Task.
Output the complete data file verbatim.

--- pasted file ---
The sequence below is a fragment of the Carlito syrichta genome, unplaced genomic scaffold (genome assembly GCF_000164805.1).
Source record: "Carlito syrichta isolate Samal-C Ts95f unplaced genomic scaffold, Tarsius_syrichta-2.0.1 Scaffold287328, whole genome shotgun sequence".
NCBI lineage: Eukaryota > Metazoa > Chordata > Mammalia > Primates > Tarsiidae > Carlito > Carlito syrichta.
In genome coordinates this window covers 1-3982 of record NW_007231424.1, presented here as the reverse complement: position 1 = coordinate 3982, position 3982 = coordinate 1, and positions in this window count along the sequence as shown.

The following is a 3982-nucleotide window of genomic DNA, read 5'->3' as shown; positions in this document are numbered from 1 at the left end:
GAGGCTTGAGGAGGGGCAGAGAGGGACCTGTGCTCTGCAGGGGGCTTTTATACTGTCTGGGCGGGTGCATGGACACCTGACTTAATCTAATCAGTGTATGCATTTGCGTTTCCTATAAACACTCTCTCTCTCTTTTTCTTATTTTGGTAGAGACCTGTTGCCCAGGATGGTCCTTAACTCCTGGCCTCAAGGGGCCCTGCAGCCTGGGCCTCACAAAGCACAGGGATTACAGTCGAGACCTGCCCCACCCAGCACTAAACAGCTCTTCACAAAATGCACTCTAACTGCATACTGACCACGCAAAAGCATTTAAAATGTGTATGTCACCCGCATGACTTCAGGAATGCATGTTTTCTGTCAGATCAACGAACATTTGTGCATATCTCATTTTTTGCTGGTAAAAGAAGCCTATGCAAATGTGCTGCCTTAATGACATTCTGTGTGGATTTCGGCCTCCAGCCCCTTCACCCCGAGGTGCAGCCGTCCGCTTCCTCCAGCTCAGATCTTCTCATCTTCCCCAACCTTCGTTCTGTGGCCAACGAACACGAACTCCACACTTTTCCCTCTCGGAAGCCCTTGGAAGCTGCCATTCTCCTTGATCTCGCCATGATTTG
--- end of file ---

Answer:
The sequence below is a fragment of the Carlito syrichta genome, unplaced genomic scaffold (genome assembly GCF_000164805.1).
Source record: "Carlito syrichta isolate Samal-C Ts95f unplaced genomic scaffold, Tarsius_syrichta-2.0.1 Scaffold287328, whole genome shotgun sequence".
NCBI lineage: Eukaryota > Metazoa > Chordata > Mammalia > Primates > Tarsiidae > Carlito > Carlito syrichta.
In genome coordinates this window covers 1-3982 of record NW_007231424.1, presented here as the reverse complement: position 1 = coordinate 3982, position 3982 = coordinate 1, and positions in this window count along the sequence as shown.

The following is a 3982-nucleotide window of genomic DNA, read 5'->3' as shown; positions in this document are numbered from 1 at the left end:
GAGGCTTGAGGAGGGGCAGAGAGGGACCTGTGCTCTGCAGGGGGCTTTTATACTGTCTGGGCGGGTGCATGGACACCTGACTTAATCTAATCAGTGTATGCATTTGCGTTTCCTATAAACACTCTCTCTCTCTTTTTCTTATTTTGGTAGAGACCTGTTGCCCAGGATGGTCCTTAACTCCTGGCCTCAAGGGGCCCTGCAGCCTGGGCCTCACAAAGCACAGGGATTACAGTCGAGACCTGCCCCACCCAGCACTAAACAGCTCTTCACAAAATGCACTCTAACTGCATACTGACCACGCAAAAGCATTTAAAATGTGTATGTCACCCGCATGACTTCAGGAATGCATGTTTTCTGTCAGATCAACGAACATTTGTGCATATCTCATTTTTTGCTGGTAAAAGAAGCCTATGCAAATGTGCTGCCTTAATGACATTCTGTGTGGATTTCGGCCTCCAGCCCCTTCACCCCGAGGTGCAGCCGTCCGCTTCCTCCAGCTCAGATCTTCTCATCTTCCCCAACCTTCGTTCTGTGGCCAACGAACACGAACTCCACACTTTTCCCTCTCGGAAGCCCTTGGAAGCTGCCATTCTCCTTGATCTCGCCATGATTTG